Bottlenose dolphins, the genus Tursiops, are the most common and well-known members of the family Delphinidae, the family of oceanic dolphins.Recent molecular studies show the genus contains two species, the common bottlenose dolphin (Tursiops truncatus) and the Indo-Pacific bottlenose dolphin (Tursiops aduncus), instead of one. They inhabit warm and temperate seas worldwide.
Bottlenose dolphins live in groups typically of 10–30 members, called pods, but group size varies from single individuals up to more than 1,000. Their diet consists mainly of forage fish. Dolphins often work as a team to harvest fish schools, but they also hunt individually. Dolphins search for prey primarily using echolocation, which is similar to sonar. They emit clicking sounds and listen for the return echo to determine the location and shape of nearby items, including potential prey. Bottlenose dolphins also use sound for communication, including squeaks and whistles emitted from the blowhole and sounds emitted through body language, such as leaping from the water and slapping their tails on the water surface.
|ATLANTIC BOTTLE NOSE.|
There have been numerous investigations of bottlenose dolphin intelligence. Research on bottlenose dolphins has examined mimicry, use ofartificial language, object categorization and self-recognition. Their considerable intelligence has driven interaction with humans. Bottlenose dolphins are popular from aquarium shows and television programs such as Flipper. They have also been trained by militaries to locate sea mines or detect and mark enemy divers. In some areas, they cooperate with local fishermen by driving fish into their nets and eating the fish that escape. Some encounters with humans are harmful to the dolphins: people hunt them for food, and dolphins are killed inadvertently as abycatch of tuna fishing.Their elongated upper and lower jaws form what is called a rostrum, or snout, which gives the animal its common name. The real, functional nose is the blowhole on top of its head; the nasal septum is visible when the blowhole is open.
| BOTTLE NOSE DOLPHIN,|
HEAD SHOWING THE ROSTRUM
Bottlenose dolphins can live for more than 40 years. However, one study of a population off Sarasota, Florida indicated an average lifespan of 20 years or less.
The flukes (lobes of the tail) and dorsal fin are formed of dense connective tissue and do not contain bone or muscle. The animal propels itself by moving the flukes up and down. The pectoral flippers (at the sides of the body) are for steering; they contain bones homologous to the forelimbs of land mammals. A bottle nose dolphin was discovered in Japan that has two additional pectoral fins, or "hind legs", at the tail, about the size of a human's pair of hands. Scientists believe a mutation caused the ancient trait to reassert itself as a form of atavismBoth genders have genital slits on the underside of their bodies. The male can retract and conceal its penis through its slit. The female's slit houses its vagina and anus. Females have two mammary slits, each housing one nipple, one on each side of the genital slit. Stewart, R. (2002). "Female Reproductive Systems". In Perrin, W.; Wursig, B. and Thewissen, J.. Encyclopedia of Marine Mammals. Academic Press. pp. 422–428. ISBN 0-12-551340-2.</ref> The ability to stow their reproductive organs (especially in males) allows for maximum hydrodynamics. The breeding season produces significant physiological changes in males. At that time, testes enlarge, enabling it to hold more sperm. Large amounts of sperm allow a male to wash away the previous suitor's sperm, while leaving some of his own for fertilization. Also, sperm concentration markedly increases. Having less sperm for out-of-season social mating means it wastes less. This suggests sperm production is energetically expensive. Males have large testes in relation to their body size.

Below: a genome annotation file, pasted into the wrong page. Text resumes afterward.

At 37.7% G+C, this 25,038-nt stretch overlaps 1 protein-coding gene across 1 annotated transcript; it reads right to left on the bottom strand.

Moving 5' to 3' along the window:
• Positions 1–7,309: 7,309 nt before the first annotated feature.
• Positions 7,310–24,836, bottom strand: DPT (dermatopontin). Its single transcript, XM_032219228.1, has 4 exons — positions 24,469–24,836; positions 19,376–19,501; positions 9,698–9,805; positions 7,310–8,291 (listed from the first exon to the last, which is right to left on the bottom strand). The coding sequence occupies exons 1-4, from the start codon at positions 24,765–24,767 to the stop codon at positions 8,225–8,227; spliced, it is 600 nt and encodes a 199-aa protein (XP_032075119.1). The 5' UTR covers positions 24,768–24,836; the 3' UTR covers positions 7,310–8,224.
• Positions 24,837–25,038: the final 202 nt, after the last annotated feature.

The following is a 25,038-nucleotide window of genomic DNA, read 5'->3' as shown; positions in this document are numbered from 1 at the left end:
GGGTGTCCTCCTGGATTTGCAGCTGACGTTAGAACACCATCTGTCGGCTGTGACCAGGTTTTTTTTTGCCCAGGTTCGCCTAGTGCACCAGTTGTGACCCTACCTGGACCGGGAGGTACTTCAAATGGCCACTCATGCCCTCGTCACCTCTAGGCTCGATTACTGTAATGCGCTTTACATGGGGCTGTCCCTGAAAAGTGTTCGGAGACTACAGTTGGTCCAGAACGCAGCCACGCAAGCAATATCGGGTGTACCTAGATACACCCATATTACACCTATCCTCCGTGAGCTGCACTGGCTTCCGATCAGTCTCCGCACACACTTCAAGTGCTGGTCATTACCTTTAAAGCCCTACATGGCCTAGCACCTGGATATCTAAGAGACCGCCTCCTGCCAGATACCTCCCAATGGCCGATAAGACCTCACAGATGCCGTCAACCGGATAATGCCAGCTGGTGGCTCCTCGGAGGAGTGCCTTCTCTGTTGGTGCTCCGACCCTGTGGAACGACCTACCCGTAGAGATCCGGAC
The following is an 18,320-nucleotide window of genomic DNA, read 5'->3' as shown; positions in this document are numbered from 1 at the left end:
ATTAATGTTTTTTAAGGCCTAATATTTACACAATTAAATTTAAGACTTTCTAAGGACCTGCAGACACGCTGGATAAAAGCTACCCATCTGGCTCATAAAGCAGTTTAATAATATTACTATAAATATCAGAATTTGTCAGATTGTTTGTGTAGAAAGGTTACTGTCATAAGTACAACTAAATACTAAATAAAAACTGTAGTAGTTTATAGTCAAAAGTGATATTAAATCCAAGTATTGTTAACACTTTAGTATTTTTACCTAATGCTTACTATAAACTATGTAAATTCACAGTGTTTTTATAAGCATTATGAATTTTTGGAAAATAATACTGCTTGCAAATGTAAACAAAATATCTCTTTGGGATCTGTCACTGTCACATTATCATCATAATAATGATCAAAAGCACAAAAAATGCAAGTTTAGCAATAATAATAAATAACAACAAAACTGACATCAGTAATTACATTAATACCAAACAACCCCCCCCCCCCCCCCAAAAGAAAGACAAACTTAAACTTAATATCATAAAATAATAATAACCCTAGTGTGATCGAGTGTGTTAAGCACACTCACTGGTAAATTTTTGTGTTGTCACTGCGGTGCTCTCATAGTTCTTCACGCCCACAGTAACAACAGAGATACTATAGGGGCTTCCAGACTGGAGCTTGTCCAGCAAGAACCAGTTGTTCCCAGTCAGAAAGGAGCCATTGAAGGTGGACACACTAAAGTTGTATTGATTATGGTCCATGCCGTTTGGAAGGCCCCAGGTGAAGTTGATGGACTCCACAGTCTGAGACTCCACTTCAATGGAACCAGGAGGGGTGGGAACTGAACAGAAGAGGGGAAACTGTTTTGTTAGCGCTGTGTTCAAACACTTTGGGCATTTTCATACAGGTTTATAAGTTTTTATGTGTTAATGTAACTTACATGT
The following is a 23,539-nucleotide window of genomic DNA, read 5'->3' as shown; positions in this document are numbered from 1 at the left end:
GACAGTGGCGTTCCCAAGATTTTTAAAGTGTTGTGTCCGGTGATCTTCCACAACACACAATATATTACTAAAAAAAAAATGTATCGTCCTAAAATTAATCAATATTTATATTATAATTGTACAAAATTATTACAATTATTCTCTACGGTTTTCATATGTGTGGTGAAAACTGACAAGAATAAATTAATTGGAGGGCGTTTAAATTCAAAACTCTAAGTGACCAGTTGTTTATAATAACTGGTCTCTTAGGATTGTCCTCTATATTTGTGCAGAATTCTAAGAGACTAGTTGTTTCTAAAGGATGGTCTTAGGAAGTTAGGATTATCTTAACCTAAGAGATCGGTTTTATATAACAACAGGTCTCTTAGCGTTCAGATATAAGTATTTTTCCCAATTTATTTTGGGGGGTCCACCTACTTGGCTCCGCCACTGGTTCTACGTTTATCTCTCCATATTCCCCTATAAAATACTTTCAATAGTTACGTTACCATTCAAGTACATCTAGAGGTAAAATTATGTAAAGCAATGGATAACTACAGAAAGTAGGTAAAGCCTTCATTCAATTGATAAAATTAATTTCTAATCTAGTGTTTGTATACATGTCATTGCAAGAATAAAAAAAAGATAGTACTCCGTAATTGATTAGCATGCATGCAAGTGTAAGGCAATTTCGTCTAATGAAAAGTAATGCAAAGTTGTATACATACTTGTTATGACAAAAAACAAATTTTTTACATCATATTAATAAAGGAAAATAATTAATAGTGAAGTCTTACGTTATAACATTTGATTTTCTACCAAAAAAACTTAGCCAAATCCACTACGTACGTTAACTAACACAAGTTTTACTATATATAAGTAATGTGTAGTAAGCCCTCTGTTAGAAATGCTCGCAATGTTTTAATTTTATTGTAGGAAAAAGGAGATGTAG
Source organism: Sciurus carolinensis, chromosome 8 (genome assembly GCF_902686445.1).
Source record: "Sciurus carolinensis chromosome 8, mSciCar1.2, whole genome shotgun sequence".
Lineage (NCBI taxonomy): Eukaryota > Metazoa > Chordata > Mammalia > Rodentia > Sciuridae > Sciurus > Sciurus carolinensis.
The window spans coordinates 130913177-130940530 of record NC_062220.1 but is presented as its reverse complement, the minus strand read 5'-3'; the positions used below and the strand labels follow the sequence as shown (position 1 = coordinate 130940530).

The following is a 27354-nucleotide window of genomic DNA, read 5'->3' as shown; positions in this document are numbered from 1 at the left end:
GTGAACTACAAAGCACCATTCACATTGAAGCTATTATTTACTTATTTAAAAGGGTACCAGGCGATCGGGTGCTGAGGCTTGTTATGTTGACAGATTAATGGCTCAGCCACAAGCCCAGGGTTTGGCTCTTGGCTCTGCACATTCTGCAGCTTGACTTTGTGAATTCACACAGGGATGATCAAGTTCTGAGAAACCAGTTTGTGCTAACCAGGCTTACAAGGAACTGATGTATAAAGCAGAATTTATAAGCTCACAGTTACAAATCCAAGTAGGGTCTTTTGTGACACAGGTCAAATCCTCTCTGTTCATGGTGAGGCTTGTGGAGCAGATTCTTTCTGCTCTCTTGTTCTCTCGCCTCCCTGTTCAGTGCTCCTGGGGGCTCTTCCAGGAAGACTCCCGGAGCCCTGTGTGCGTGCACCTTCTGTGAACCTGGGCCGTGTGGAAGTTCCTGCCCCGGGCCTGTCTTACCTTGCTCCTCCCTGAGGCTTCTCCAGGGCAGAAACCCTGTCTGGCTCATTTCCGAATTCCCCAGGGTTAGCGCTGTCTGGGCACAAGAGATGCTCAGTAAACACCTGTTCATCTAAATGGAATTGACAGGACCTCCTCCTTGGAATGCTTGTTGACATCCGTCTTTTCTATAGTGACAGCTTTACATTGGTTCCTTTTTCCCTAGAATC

Bottlenose dolphins have 18 to 28 conical teeth on each side of each jaw.
During the breeding season, males compete for access to females. Such competition can take the form of fighting other males or of herding females to prevent access by other males. In Shark Bay, male bottlenose dolphins have been observed working in pairs or larger groups to follow and/or restrict the movement of a female for weeks at a time, waiting for her to become sexually receptive. These coalitions will fight with other coalitions for control of females.
|BOTTLE NOSE DOLPHIN BABY|
CLOSE TO IT'S MOTHER.
| ADULT FEMALE,|
BOTTLE NOSE DOLPHIN WITH
Mating occurs belly to belly.Dolphins have been observed engaging in intercourse when the females are not in their estrus cycles and cannot produce young, as well as when they can. The gestation period averages 12 months Births can occur at any time of year, although peaks occur in warmer months.The young are born in shallow water, sometimes assisted by a (possibly male) "midwife", and usually only a single calf is born.Twins are possible but rare. Newborn bottlenose dolphins are between 0.8–1.4 m (2.6–4.6 ft) 9–30 kg (20–66 lb) kilograms, with Indo-Pacific bottlenose dolphin infants generally smaller than common bottlenose dolphin infants. To accelerate nursing, the mother can eject milk from her mammary glands. The calf suckles for 18 to 20 months, and continues to closely associate with its mother for several years after weaning. Females sexually mature at ages 5–13, males at ages 9–14. Females reproduce every two to six years. Georgetown University professor Janet Mann argues the strong personal behavior among male calves is about bond formation and benefits the species in an evolutionary context. She cites studies showing these dolphins as adults are inseparable, and that early bonds aid protection as well as in locating .